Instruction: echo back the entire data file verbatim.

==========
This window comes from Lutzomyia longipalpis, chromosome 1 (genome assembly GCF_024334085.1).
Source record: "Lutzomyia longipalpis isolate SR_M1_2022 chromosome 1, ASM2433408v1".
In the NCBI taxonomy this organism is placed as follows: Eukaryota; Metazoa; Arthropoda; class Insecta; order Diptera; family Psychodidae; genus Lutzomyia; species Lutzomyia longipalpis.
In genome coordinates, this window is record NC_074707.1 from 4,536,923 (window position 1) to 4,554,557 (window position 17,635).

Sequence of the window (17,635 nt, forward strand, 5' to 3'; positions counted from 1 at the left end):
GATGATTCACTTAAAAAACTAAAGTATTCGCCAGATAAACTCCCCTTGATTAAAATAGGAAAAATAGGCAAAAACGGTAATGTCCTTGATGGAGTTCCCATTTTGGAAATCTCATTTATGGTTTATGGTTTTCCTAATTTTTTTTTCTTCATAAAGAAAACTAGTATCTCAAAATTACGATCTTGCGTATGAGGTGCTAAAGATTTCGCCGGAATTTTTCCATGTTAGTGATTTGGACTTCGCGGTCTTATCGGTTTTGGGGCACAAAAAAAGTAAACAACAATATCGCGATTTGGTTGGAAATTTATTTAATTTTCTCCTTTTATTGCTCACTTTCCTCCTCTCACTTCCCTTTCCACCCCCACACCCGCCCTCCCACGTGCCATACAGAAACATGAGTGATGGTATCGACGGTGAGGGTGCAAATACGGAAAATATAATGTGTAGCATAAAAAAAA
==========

This window comes from Lutzomyia longipalpis, chromosome 1 (genome assembly GCF_024334085.1).
Source record: "Lutzomyia longipalpis isolate SR_M1_2022 chromosome 1, ASM2433408v1".
In the NCBI taxonomy this organism is placed as follows: Eukaryota; Metazoa; Arthropoda; class Insecta; order Diptera; family Psychodidae; genus Lutzomyia; species Lutzomyia longipalpis.
In genome coordinates, this window is record NC_074707.1 from 4,536,923 (window position 1) to 4,554,557 (window position 17,635).

Sequence of the window (17,635 nt, forward strand, 5' to 3'; positions counted from 1 at the left end):
GATGATTCACTTAAAAAACTAAAGTATTCGCCAGATAAACTCCCCTTGATTAAAATAGGAAAAATAGGCAAAAACGGTAATGTCCTTGATGGAGTTCCCATTTTGGAAATCTCATTTATGGTTTATGGTTTTCCTAATTTTTTTTTCTTCATAAAGAAAACTAGTATCTCAAAATTACGATCTTGCGTATGAGGTGCTAAAGATTTCGCCGGAATTTTTCCATGTTAGTGATTTGGACTTCGCGGTCTTATCGGTTTTGGGGCACAAAAAAAGTAAACAACAATATCGCGATTTGGTTGGAAATTTATTTAATTTTCTCCTTTTATTGCTCACTTTCCTCCTCTCACTTCCCTTTCCACCCCCACACCCGCCCTCCCACGTGCCATACAGAAACATGAGTGATGGTATCGACGGTGAGGGTGCAAATACGGAAAATATAATGTGTAGCATAAAAAAAA